Reasons to kill God follows war criminal and thought-to-be-dead Nazi, Klaus Hermann as he is taken to court after being caught by the authorities in South America. He is allowed, as a last meal kind of deal, to write down his life story before he is executed, and off we go.
We start with his escape from Germany before we arrive in South America, and from there we get insight into the rest of his adult life, the women he courts, the children he sires, how he lives, what he thinks and how he ends up being caught. It’s a good book, there’s definitely an exciting story here, but it’s not without issues.
The book has been translated to English and though I’m happy to forgive issues that arise during translation, I can’t really attribute them all to just that. The writing is often elegant and almost beautiful, but at times this falls completely through. It felt like there was a sudden change in style, almost as if there are two different authors.
There are far too many exclamation points as well as ones doubled with question marks which make the dialogue seem unnatural. I can deal with angry, shouting characters, but not constantly and not when asking normal, everyday questions. There’s also often a jump from scenes that are separate in time and space, without any paragraph or indication that these should be separate. There’s also no stylistic difference between dialogue and thought, which made it difficult to discern that some things are internal, until you get to the “he thought” at the end of a sentence. This often made me confused, having to backtrack.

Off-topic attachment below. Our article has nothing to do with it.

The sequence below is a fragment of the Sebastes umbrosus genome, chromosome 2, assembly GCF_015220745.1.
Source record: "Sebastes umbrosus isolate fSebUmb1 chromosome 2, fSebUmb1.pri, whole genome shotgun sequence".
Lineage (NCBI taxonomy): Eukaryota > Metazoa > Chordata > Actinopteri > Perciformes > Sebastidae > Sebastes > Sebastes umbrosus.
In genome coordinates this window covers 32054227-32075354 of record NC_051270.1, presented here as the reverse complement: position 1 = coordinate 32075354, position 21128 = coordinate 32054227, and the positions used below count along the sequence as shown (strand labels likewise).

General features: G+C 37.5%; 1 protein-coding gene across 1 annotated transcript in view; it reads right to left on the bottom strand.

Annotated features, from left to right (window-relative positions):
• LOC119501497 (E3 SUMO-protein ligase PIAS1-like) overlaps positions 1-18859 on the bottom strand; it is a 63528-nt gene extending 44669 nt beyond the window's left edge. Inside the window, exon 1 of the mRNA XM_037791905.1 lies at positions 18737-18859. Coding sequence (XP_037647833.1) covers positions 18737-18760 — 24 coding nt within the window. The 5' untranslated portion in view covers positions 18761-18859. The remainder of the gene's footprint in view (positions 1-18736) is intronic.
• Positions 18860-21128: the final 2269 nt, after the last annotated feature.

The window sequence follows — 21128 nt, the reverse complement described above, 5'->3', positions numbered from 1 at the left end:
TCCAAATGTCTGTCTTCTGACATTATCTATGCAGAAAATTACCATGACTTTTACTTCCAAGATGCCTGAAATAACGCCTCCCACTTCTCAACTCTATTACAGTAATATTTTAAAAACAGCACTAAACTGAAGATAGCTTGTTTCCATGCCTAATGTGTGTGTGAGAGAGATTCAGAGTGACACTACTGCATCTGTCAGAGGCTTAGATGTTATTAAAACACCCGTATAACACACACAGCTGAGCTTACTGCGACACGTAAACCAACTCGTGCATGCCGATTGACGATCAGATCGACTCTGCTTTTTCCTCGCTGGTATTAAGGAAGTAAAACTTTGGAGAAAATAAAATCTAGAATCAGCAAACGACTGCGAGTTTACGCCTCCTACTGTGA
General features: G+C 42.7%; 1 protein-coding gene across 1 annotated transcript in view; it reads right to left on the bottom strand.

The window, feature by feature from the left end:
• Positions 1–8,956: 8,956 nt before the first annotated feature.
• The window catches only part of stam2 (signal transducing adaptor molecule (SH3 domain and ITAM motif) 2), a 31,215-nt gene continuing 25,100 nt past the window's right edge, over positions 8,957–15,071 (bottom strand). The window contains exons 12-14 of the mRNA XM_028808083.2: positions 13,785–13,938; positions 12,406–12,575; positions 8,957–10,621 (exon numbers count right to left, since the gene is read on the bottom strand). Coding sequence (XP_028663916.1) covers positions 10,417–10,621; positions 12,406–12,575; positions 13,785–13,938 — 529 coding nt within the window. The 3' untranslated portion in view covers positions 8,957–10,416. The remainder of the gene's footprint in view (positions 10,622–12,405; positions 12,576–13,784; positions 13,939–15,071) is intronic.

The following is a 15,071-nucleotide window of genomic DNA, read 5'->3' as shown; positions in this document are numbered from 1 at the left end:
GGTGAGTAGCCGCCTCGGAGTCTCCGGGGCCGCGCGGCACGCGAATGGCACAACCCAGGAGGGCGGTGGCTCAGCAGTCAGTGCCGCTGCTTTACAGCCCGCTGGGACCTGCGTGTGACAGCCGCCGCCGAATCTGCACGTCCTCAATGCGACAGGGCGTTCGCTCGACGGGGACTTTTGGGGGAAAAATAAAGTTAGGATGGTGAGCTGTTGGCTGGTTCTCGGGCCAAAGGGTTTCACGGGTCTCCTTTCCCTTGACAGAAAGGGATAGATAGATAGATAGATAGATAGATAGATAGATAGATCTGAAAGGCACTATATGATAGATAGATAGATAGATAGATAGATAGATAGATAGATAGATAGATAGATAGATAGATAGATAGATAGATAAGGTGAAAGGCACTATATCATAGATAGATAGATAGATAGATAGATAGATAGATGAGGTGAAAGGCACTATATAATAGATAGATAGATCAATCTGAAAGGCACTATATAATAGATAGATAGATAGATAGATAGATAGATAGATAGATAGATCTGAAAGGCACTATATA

Whole sequences of the book are about Klaus’ son when he’s off on his own, but the book is written in first-person from Klaus’ perspective so how does he know what happened to his son if he wasn’t there? It’s obviously written from an omniscient point of view, but this confused me for a while because I still thought we were seeing the story from Klaus’ perspective.
There’s a thrilling story to be found here and I quite liked the way it came together by the end. It makes you think, makes you wonder, as well as just entertaining you along the way. But it was at times a struggle to grasp it.